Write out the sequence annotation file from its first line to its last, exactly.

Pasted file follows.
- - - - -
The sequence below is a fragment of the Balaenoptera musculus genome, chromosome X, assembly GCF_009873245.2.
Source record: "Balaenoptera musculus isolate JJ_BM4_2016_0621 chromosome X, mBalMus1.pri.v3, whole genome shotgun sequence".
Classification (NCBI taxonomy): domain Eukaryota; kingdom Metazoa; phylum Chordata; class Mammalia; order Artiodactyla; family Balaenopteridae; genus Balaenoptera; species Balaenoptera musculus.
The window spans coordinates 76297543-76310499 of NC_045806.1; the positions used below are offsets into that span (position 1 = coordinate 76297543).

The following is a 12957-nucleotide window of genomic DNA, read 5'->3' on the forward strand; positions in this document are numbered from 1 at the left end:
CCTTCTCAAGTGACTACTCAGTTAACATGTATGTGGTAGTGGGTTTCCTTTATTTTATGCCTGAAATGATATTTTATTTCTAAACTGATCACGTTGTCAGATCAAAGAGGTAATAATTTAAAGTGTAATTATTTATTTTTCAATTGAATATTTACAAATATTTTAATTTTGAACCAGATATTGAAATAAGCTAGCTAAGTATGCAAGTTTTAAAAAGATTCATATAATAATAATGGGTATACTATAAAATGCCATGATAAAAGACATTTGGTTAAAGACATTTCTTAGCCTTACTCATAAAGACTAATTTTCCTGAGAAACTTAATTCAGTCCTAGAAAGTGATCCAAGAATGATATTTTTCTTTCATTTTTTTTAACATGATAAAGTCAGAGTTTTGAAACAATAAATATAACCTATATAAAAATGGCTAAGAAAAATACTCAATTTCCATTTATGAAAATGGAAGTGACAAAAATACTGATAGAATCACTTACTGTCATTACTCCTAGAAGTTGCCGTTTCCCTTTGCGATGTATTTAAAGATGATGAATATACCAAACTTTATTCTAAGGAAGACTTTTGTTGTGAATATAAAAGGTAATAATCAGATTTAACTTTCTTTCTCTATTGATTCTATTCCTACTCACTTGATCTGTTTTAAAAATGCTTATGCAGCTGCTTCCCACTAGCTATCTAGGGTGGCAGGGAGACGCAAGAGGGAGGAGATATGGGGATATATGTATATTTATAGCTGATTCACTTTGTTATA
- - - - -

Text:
The sequence below is a fragment of the Balaenoptera musculus genome, chromosome X, assembly GCF_009873245.2.
Source record: "Balaenoptera musculus isolate JJ_BM4_2016_0621 chromosome X, mBalMus1.pri.v3, whole genome shotgun sequence".
Classification (NCBI taxonomy): domain Eukaryota; kingdom Metazoa; phylum Chordata; class Mammalia; order Artiodactyla; family Balaenopteridae; genus Balaenoptera; species Balaenoptera musculus.
The window spans coordinates 76297543-76310499 of NC_045806.1; the positions used below are offsets into that span (position 1 = coordinate 76297543).

The following is a 12957-nucleotide window of genomic DNA, read 5'->3' on the forward strand; positions in this document are numbered from 1 at the left end:
CCTTCTCAAGTGACTACTCAGTTAACATGTATGTGGTAGTGGGTTTCCTTTATTTTATGCCTGAAATGATATTTTATTTCTAAACTGATCACGTTGTCAGATCAAAGAGGTAATAATTTAAAGTGTAATTATTTATTTTTCAATTGAATATTTACAAATATTTTAATTTTGAACCAGATATTGAAATAAGCTAGCTAAGTATGCAAGTTTTAAAAAGATTCATATAATAATAATGGGTATACTATAAAATGCCATGATAAAAGACATTTGGTTAAAGACATTTCTTAGCCTTACTCATAAAGACTAATTTTCCTGAGAAACTTAATTCAGTCCTAGAAAGTGATCCAAGAATGATATTTTTCTTTCATTTTTTTTAACATGATAAAGTCAGAGTTTTGAAACAATAAATATAACCTATATAAAAATGGCTAAGAAAAATACTCAATTTCCATTTATGAAAATGGAAGTGACAAAAATACTGATAGAATCACTTACTGTCATTACTCCTAGAAGTTGCCGTTTCCCTTTGCGATGTATTTAAAGATGATGAATATACCAAACTTTATTCTAAGGAAGACTTTTGTTGTGAATATAAAAGGTAATAATCAGATTTAACTTTCTTTCTCTATTGATTCTATTCCTACTCACTTGATCTGTTTTAAAAATGCTTATGCAGCTGCTTCCCACTAGCTATCTAGGGTGGCAGGGAGACGCAAGAGGGAGGAGATATGGGGATATATGTATATTTATAGCTGATTCACTTTGTTATA